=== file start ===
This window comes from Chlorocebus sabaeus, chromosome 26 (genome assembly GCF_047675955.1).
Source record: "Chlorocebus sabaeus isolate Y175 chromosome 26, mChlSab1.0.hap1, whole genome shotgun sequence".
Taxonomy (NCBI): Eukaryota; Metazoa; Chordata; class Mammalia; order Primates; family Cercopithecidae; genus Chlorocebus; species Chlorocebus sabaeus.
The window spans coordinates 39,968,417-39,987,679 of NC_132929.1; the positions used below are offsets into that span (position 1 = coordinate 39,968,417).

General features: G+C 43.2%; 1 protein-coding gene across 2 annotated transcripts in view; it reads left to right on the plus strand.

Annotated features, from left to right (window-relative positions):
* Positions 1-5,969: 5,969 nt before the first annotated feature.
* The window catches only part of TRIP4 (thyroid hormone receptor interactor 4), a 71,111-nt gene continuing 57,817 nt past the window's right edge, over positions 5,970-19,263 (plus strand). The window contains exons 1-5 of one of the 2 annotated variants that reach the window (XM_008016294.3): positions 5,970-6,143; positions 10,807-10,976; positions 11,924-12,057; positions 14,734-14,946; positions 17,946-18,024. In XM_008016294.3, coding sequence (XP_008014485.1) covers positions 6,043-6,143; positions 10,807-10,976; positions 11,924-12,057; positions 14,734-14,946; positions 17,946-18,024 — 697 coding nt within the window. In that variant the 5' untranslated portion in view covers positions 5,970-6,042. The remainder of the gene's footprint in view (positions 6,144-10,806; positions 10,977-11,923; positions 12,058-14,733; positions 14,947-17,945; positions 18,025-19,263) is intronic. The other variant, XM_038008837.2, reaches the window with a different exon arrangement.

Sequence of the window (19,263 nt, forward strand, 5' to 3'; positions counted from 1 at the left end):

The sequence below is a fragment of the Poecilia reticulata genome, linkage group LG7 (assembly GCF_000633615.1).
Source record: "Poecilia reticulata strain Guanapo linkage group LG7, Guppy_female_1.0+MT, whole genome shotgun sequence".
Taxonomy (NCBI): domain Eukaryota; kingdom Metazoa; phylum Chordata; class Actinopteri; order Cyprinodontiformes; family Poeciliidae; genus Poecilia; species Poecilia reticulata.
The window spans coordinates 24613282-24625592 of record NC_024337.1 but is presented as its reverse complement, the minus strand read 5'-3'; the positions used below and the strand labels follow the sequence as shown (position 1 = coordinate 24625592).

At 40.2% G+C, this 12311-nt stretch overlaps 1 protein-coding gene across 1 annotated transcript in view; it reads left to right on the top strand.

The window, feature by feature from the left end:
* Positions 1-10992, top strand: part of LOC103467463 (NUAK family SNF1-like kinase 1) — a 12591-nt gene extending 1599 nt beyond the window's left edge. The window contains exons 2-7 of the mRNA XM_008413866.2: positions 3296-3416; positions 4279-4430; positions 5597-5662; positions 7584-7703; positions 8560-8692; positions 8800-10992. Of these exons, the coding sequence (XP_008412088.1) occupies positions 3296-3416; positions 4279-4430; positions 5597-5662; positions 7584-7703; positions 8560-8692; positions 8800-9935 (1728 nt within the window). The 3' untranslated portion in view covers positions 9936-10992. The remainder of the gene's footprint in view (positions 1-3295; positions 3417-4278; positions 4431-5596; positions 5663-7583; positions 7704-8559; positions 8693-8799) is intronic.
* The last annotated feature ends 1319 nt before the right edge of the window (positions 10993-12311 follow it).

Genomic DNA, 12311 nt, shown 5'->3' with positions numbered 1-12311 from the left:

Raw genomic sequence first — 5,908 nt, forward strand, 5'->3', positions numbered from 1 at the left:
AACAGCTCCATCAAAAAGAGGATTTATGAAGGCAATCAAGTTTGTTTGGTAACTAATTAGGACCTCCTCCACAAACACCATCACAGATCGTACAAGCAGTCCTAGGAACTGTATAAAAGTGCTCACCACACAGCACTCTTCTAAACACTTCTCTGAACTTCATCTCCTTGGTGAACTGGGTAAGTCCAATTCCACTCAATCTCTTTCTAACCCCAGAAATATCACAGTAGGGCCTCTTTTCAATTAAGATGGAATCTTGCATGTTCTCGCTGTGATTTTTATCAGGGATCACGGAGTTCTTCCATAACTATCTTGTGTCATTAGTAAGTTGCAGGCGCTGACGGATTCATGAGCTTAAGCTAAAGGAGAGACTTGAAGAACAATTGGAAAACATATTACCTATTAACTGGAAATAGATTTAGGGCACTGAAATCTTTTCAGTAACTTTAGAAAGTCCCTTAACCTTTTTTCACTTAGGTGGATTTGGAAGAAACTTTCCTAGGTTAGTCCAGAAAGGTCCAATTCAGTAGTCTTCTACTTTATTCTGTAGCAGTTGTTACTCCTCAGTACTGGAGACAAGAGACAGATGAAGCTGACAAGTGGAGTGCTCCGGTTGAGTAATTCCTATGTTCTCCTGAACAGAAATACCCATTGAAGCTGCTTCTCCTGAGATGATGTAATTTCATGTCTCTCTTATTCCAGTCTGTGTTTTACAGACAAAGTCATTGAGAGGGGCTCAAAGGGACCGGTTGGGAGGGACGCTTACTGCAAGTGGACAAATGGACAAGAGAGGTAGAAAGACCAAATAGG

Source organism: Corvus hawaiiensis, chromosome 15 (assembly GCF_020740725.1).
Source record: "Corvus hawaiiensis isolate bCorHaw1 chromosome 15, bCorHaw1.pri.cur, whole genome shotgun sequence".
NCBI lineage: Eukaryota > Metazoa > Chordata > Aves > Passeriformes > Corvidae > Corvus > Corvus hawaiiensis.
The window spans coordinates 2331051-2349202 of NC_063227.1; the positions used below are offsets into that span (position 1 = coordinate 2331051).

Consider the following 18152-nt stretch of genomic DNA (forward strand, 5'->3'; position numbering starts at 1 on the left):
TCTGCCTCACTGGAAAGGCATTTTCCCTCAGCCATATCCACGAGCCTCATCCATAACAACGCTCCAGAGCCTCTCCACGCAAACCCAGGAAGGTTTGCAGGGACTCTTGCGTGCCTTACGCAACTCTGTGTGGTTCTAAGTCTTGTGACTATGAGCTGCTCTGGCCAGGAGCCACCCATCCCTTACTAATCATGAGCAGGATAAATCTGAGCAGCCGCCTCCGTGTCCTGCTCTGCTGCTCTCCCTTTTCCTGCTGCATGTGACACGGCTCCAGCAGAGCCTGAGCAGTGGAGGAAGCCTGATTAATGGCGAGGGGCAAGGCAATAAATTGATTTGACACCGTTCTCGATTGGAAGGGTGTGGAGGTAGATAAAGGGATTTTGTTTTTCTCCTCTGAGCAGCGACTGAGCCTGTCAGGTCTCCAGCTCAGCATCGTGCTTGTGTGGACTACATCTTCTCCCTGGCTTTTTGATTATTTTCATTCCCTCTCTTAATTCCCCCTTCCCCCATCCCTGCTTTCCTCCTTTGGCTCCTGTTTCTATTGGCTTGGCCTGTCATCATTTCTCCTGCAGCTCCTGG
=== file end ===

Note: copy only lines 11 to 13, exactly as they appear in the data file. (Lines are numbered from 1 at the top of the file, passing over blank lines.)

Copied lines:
Source record: "Poecilia reticulata strain Guanapo linkage group LG7, Guppy_female_1.0+MT, whole genome shotgun sequence".
Taxonomy (NCBI): domain Eukaryota; kingdom Metazoa; phylum Chordata; class Actinopteri; order Cyprinodontiformes; family Poeciliidae; genus Poecilia; species Poecilia reticulata.
The window spans coordinates 24613282-24625592 of record NC_024337.1 but is presented as its reverse complement, the minus strand read 5'-3'; the positions used below and the strand labels follow the sequence as shown (position 1 = coordinate 24625592).